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VPLS vs MPLS: How They Are Different and Why You Need Both

By: Alan Seal on July 8, 2019

The process of delivering data from one point in a network to another is often taken for granted by many businesses, but the details involved can be incredibly important, especially when it comes to data center infrastructure. A poorly optimized network can result in congested traffic due to bandwidth limitations and sluggish performance owing to high levels of latency.

When it comes to network design, MPLS and VPLS are two popular choices for IT engineers. Although these abbreviations sound very similar, they actually mean very different things. Here’s a brief overview of the difference between MPLS and VPLS and how they can impact a company’s network performance.

How Does MPLS Work?

Multiprotocol label switching (MPLS) is a form of communication used at the network level (Layer 3) of network computing infrastructure. It helps deliver data packets to their destinations using the most efficient routes possible. In a typical network, data packets are routed according to the information contained in a series of tables within the packet. The entries in these tables are often long and complex. In order for a router to deliver a data packet to the next location on the journey to its eventual destination, it must read through these tables and identify what the next stop should be. This process occurs relatively quickly to the human observer, but in relative terms it can introduce significant delays into data transfer speeds, resulting in noticeable latency for users.

With MPLS, the optimal path through a network is predetermined and communicated with specific labels. Each packet is stamped with a label that clearly indicates where it needs to go next. Specialized Label Switch Routers (LSRs) place labels on each packet that passes through them so the next router will know where to send it. Since the routers don’t have to read through lengthy tables to figure out where to send a packet, MPLS can improve network efficiency and speed.

There is another important benefit to having LSRs label packets. When data traffic is congested, the predetermined path of a data packet might not be the most efficient at that moment. MPLS connections can be used to prioritize traffic, labeling some data as more essential and ensuring that it gets routed through the network more quickly. IT engineers can also design MPLS network systems to identify secondary paths for data packets in the event that the primary path is disrupted in any way.

How Does VPLS Work?

Virtual private LAN service (VPLS) operates on different principles and addresses different needs than MPLS. Based in the data link layer (Layer 2) of a computer network model, a VPLS solution is an Ethernet-based point-to-multipoint virtual private network (VPN) that connects multiple geographically dispersed local area network (LAN) sites, which functionally makes them all appear to be in the same LAN.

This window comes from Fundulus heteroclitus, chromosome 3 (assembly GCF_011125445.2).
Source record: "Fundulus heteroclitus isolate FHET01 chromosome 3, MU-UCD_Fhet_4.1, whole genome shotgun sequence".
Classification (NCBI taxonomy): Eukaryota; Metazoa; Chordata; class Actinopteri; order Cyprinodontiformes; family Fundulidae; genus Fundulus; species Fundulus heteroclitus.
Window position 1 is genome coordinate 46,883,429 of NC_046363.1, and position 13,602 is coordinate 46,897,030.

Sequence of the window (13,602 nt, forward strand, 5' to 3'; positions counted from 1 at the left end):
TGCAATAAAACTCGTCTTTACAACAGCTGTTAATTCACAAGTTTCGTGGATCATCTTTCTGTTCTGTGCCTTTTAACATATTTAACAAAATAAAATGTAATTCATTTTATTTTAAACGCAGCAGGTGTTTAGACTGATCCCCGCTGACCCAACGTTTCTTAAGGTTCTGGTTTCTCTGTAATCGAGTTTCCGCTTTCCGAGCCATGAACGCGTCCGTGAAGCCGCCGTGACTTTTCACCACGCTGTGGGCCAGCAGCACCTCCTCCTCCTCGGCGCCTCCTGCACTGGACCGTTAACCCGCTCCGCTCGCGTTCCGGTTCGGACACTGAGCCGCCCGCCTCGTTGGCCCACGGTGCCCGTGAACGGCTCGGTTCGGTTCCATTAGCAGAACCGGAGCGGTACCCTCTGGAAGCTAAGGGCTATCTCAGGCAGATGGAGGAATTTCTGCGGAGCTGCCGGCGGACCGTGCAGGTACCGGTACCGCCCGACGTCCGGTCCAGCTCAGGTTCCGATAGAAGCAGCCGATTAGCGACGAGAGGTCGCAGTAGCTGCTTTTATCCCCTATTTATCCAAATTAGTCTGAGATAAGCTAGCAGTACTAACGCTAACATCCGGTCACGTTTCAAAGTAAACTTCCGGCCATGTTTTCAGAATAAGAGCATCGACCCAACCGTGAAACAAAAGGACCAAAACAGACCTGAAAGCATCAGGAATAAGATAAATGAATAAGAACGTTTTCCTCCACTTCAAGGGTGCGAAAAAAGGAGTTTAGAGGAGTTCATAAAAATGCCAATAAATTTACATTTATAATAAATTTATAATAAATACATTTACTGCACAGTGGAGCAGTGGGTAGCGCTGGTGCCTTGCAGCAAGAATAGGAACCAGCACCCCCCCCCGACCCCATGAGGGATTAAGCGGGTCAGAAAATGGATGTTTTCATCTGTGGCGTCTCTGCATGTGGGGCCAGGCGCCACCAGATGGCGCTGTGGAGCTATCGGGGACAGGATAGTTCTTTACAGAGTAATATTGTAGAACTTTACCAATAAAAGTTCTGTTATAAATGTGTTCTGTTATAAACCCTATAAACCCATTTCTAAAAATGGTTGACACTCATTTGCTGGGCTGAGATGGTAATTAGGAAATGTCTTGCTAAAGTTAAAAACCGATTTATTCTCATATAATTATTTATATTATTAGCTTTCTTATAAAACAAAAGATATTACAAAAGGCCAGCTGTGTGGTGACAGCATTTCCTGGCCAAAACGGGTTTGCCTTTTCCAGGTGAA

Effectively, this allows data packets to be delivered over the internet using internal routing protocols rather than relying on their service provider to handle routing. When data originates from a device, it first travels to an edge router or switch that sends it to a service provider’s router. Instead of being shunted through a variety of connections to reach its destination, the data is immediately sent to another router within the virtual LAN using MPLS. The pathways carrying VPLS network traffic are often called pseudowires because they provide a fast, direct connection similar to physical layer connections. Once the data packet reaches its destination router, it can then be directed through the local network quickly and efficiently.


Both VPLS and MPLS provide a method for making low-latency connections between remote locations. The differences between VPLS and MPLS are still important to remember. Since VPLS networks utilize the principles of MPLS solutions, it’s not entirely accurate to view them as an “either/or” choice. Many organizations implement MPLS since it can be scaled easily, is protocol-agnostic, and is capable of handling different kinds of traffic. VPLS solutions are more difficult to implement, but they also provide better performance, faster speeds, and better security. Since it relies on labeling to send data from one customer router to another via a single ISP switch, the information contained in the packet (such as IP addresses or routing paths) is never made available to the service provider. With VPLS, organizations retain full control over how data is routed through their networks.

As VPLS solutions become less expensive to put into place, many industries are incorporating them into their network architecture to enhance existing MPLS strategies. This is especially important for data center infrastructure, which greatly benefits from strategies that minimize latency and provide tenants with better security. With the connectivity options available in a carrier-neutral colocation facility, building high-performance VPLS solutions can help them to enhance services for their customers.

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